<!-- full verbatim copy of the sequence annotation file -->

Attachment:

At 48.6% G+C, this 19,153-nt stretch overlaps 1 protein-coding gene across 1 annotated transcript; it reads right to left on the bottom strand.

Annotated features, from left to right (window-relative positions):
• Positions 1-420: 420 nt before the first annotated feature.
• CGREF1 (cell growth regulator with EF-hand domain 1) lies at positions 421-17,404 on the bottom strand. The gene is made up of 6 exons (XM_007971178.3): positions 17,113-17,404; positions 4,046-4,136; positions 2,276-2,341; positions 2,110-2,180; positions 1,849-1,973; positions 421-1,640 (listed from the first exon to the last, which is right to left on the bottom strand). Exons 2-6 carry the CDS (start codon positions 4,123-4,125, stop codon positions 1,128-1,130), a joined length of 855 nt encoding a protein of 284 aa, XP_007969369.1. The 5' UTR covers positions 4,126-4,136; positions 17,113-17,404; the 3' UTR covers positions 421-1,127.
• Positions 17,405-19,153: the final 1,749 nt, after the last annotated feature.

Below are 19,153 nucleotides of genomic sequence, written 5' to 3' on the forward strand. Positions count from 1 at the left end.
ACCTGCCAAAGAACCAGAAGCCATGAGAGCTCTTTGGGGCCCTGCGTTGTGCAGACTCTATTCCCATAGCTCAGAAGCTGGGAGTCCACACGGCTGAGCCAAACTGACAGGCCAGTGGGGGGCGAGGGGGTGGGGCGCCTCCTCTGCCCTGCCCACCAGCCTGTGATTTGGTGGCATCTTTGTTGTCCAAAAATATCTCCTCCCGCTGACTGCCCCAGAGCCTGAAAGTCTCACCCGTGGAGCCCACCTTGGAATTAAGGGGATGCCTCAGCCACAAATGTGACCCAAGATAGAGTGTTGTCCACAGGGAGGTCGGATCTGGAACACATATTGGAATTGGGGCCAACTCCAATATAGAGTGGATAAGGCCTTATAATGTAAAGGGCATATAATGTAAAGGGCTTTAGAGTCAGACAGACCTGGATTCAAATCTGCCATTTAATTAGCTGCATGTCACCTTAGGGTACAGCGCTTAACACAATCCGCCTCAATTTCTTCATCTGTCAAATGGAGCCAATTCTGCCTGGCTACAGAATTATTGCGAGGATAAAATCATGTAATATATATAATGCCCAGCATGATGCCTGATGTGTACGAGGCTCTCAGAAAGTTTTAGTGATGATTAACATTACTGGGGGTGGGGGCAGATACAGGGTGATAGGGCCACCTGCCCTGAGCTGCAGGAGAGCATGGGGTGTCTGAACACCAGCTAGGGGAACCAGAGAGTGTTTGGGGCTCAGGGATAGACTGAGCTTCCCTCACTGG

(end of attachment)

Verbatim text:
At 48.6% G+C, this 19,153-nt stretch overlaps 1 protein-coding gene across 1 annotated transcript; it reads right to left on the bottom strand.

Annotated features, from left to right (window-relative positions):
• Positions 1-420: 420 nt before the first annotated feature.
• CGREF1 (cell growth regulator with EF-hand domain 1) lies at positions 421-17,404 on the bottom strand. The gene is made up of 6 exons (XM_007971178.3): positions 17,113-17,404; positions 4,046-4,136; positions 2,276-2,341; positions 2,110-2,180; positions 1,849-1,973; positions 421-1,640 (listed from the first exon to the last, which is right to left on the bottom strand). Exons 2-6 carry the CDS (start codon positions 4,123-4,125, stop codon positions 1,128-1,130), a joined length of 855 nt encoding a protein of 284 aa, XP_007969369.1. The 5' UTR covers positions 4,126-4,136; positions 17,113-17,404; the 3' UTR covers positions 421-1,127.
• Positions 17,405-19,153: the final 1,749 nt, after the last annotated feature.

Below are 19,153 nucleotides of genomic sequence, written 5' to 3' on the forward strand. Positions count from 1 at the left end.
ACCTGCCAAAGAACCAGAAGCCATGAGAGCTCTTTGGGGCCCTGCGTTGTGCAGACTCTATTCCCATAGCTCAGAAGCTGGGAGTCCACACGGCTGAGCCAAACTGACAGGCCAGTGGGGGGCGAGGGGGTGGGGCGCCTCCTCTGCCCTGCCCACCAGCCTGTGATTTGGTGGCATCTTTGTTGTCCAAAAATATCTCCTCCCGCTGACTGCCCCAGAGCCTGAAAGTCTCACCCGTGGAGCCCACCTTGGAATTAAGGGGATGCCTCAGCCACAAATGTGACCCAAGATAGAGTGTTGTCCACAGGGAGGTCGGATCTGGAACACATATTGGAATTGGGGCCAACTCCAATATAGAGTGGATAAGGCCTTATAATGTAAAGGGCATATAATGTAAAGGGCTTTAGAGTCAGACAGACCTGGATTCAAATCTGCCATTTAATTAGCTGCATGTCACCTTAGGGTACAGCGCTTAACACAATCCGCCTCAATTTCTTCATCTGTCAAATGGAGCCAATTCTGCCTGGCTACAGAATTATTGCGAGGATAAAATCATGTAATATATATAATGCCCAGCATGATGCCTGATGTGTACGAGGCTCTCAGAAAGTTTTAGTGATGATTAACATTACTGGGGGTGGGGGCAGATACAGGGTGATAGGGCCACCTGCCCTGAGCTGCAGGAGAGCATGGGGTGTCTGAACACCAGCTAGGGGAACCAGAGAGTGTTTGGGGCTCAGGGATAGACTGAGCTTCCCTCACTGG